By: Martianne Stanger
What does summertime and sensory awareness add up to?
Opportunities for a host of fun activities to enjoy with your kiddoes over the next couple months! At least, in my opinion, it does.
As regular readers might know, I have a “sensory kid.” Dealing with sensory issues comes with a fair share of challenges. However, it can also result in an unexpected and awesome side effect: family fun time!
In fact, sometimes when my husband and I select an activity to provide a specific type of sensory input for our oldest child, we discover that our younger two children love it and request it again and again. Likewise, when we deliberately layer extra sensory input into an everyday activity in deference to our oldest child’s needs, we usually find that all of our children enjoy the experience more. Indeed, through consistently donning what I call “SPD Lenses” or “Sensory Savvy Lenses,” our family has enjoyed shades of enjoyment for us all! The sensory diet our eldest requires inspires fun for us all.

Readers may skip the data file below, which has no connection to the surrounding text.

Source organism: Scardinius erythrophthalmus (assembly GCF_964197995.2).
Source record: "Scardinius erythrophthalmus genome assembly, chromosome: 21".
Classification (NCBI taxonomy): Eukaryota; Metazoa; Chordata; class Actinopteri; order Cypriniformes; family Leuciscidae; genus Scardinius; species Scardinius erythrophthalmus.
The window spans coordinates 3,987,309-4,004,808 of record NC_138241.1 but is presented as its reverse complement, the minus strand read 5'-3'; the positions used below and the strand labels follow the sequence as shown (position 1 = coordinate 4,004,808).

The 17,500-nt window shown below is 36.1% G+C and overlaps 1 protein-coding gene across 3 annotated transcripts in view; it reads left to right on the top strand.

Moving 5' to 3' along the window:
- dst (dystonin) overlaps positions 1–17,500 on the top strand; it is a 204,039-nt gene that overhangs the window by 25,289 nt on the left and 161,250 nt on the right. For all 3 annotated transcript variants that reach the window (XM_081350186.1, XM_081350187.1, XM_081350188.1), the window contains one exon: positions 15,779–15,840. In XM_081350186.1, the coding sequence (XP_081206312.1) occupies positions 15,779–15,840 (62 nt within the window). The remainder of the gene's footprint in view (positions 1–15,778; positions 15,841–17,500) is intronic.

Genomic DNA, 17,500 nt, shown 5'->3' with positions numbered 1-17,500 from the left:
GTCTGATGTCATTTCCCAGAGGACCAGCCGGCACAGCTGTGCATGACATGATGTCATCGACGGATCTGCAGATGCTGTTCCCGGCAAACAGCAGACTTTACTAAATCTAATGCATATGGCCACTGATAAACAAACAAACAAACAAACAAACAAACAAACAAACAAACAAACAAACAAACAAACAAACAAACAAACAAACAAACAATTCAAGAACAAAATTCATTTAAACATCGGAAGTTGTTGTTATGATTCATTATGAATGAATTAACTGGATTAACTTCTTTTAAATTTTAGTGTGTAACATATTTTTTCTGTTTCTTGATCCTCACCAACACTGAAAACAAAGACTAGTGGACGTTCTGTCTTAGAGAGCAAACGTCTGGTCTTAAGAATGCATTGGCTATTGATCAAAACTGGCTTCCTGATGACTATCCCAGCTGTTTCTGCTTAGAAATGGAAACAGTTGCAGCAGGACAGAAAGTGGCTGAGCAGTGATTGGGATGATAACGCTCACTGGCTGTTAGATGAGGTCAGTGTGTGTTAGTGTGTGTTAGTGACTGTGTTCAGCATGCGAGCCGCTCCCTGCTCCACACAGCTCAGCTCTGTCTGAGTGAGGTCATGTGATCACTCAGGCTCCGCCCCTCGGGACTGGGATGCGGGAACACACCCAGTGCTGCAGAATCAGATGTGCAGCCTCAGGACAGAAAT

Want some ideas to test out with your family this summer? Try these:
• Enjoy Tiny Treasure Egg Carton Walks in your back woods, along a seaside trail or in any nearby green space. Simply challenge hikers to fill each section of an egg carton with a different tiny treasure as they hike along. In doing so, you’ll key into fine motor, gross motor, olfactory, proprioceptive, and tactile fun.
• Build and enjoy a Mud Kitchen for fine motor, gross motor, proprioceptive, and tactile fun.
• Break for a Musical Interlude. Free summer concerts can equate to auditory, fine motor, gustatory, gross motor, motor planning, proprioceptive, and vestibular fun when you add dancing and a picnic to the experience.
• Play Kerplink-Kerplunk by tossing objects into the water and discerning what sounds they make. It will provide auditory, fine motor, gross motor, proprioceptive and visual fun.
• Enact Animal Adventures by dramatizing different animals at your local playground for some gross motor, motor planning, oral-motor, proprioceptive, speech and vestibular fun.
• Don’t forget Indoor Fun. Sometimes, even kids – especially sensory kids – need a break from all the input outside.
Indoors or out, enjoy a sense-ational summer, and, if you have a chance, please share what might you add to a bucket list of sensory fun for summer!